Bookstores are still in dire shape, with the pandemic causing store closures all over. WH Smith in the UK reports that sales were down 25% in March, and in the first week of April they were down 85% over the same period in 2019. They predict similar losses through the end of August, then hope for “gradual improvement in trading through to the end of December.” About 60% of their stores are closed. Their competitor Waterstones has closed all their stores in the UK.
James Daunt, head of both Waterstones and Barnes & Noble, wrote to staff at the end of March about their “truly dreadful week…. You will know that most of our stores are closed to the public and it seems likely that the few that remain open may shortly be required also to close.” Barnes & Noble has closed over 500 locations and furloughed “a large number” of staff. Daunt expressed confidence in their long-term future, however, and stopped drawing a salary at the end of February as a gesture toward laid-off employees. James Killen, the longtime science fiction and fantasy buyer for Barnes & Noble, has been furloughed.
Workers protested outside a Barnes & Noble distribution center in Monroe NJ in April to demand protections from COVID-19 after five cases were confirmed among the staff or their families. The warehouse employs about 800 people. Protestors asked for a paid two-week closure for “full sanitization,” hazard pay, better protections, and the right to “self-quarantine and refuse to work without retaliation.” The company says “we have been working with employees… to keep everyone safe during this difficult time,” and claims they have “changed our manner of operating, above all to ensure social distancing,” among other measures. A similar protest was held at an Amazon warehouse in Staten Island.
Amazon is focused on shipping food and household supplies above other items, but they are prioritizing some books that customers “most need and want,” notably “children’s books and educational titles.”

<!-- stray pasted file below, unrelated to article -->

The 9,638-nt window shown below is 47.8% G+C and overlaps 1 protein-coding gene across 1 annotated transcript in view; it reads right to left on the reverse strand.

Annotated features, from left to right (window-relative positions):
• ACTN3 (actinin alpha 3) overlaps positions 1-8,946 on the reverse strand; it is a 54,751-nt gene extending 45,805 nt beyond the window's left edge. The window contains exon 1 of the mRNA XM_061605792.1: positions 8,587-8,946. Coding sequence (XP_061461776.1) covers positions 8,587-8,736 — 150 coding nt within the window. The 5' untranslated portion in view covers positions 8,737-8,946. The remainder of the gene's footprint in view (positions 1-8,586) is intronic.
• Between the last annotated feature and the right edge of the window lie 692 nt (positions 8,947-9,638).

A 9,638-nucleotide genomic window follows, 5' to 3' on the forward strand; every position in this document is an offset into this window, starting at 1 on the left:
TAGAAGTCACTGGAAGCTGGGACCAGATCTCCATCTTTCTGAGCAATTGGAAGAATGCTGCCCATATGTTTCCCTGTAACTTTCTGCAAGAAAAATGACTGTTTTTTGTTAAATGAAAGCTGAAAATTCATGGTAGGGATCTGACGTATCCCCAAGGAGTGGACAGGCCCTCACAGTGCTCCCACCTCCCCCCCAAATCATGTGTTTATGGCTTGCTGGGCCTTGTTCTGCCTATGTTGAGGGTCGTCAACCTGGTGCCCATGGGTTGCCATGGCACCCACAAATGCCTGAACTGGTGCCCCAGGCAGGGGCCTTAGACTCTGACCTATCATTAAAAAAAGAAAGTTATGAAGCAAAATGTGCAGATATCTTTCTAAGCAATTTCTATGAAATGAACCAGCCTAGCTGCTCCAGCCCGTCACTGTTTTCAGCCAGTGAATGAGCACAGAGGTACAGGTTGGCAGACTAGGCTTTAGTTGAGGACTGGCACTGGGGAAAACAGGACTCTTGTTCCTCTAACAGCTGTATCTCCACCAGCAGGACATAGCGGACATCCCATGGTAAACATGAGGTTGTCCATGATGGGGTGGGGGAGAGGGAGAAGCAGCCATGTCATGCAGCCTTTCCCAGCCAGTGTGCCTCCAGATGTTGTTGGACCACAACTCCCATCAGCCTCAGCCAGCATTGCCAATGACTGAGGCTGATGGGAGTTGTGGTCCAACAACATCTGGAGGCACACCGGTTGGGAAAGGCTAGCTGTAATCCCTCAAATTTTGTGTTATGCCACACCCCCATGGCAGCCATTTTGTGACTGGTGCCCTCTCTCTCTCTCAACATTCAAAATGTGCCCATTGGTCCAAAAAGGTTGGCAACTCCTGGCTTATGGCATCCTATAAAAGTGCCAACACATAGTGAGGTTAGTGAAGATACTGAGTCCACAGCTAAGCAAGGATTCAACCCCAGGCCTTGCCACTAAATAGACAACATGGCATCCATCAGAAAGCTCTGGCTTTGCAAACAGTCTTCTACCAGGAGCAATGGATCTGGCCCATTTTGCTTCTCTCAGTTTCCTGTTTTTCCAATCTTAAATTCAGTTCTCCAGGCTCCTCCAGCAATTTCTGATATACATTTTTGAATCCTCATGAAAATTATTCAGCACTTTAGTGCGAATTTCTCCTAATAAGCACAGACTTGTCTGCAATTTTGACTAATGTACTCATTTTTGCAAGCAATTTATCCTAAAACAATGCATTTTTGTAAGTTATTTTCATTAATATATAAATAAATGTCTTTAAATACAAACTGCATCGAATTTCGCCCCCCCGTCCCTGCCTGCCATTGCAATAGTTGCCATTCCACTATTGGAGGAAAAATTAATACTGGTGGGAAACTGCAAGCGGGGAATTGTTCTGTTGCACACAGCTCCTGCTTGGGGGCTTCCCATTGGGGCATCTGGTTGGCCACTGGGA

Canadian chain Indigo Books has closed its stores for the foreseeable future and in March laid off over 5,000 retail employees (out of a total 7,000 employees company-wide). Employees were paid during the initial closure from March 17-28. The company said it hopes “to re-embrace as many as possible when this period of store closure is over.” In April, they announced the rehiring of 545 “salaried retail leadership employees,” funded by the “recently announced Canadian Emergency Wage Subsidy,” which will repay employers 75% of employee salaries for up to 12 weeks. Online sales are robust, showing “triple-digit growth.”
The Strand Bookstore in New York has reportedly laid off 188 members of its 230-person staff, with owner Nancy Bass saying, “In order to preserve The Strand as a business, with no revenue coming in and no clear idea as to when we can reopen our doors, we have had to temporarily lay off the majority of our staff.”
Things are improving a bit at Powell’s in Portland OR, with owner Emily Powell rehiring almost 50 laid-off union workers to handle a surge in online orders. Another 50 or so non-union managers are also working. The store laid off 85% of its 400 employees in March. The store is not paying vendors for now: “Our focus is on keeping Powell’s moving, keeping our community healthy, taking care of our wonderful customers, and having as many folks working with health insurance as our sales can support.”
[Edited to change W.H. Smith to Waterstones per comment.]
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James Daunt is head of Waterstones in the UK not W.H.Smith.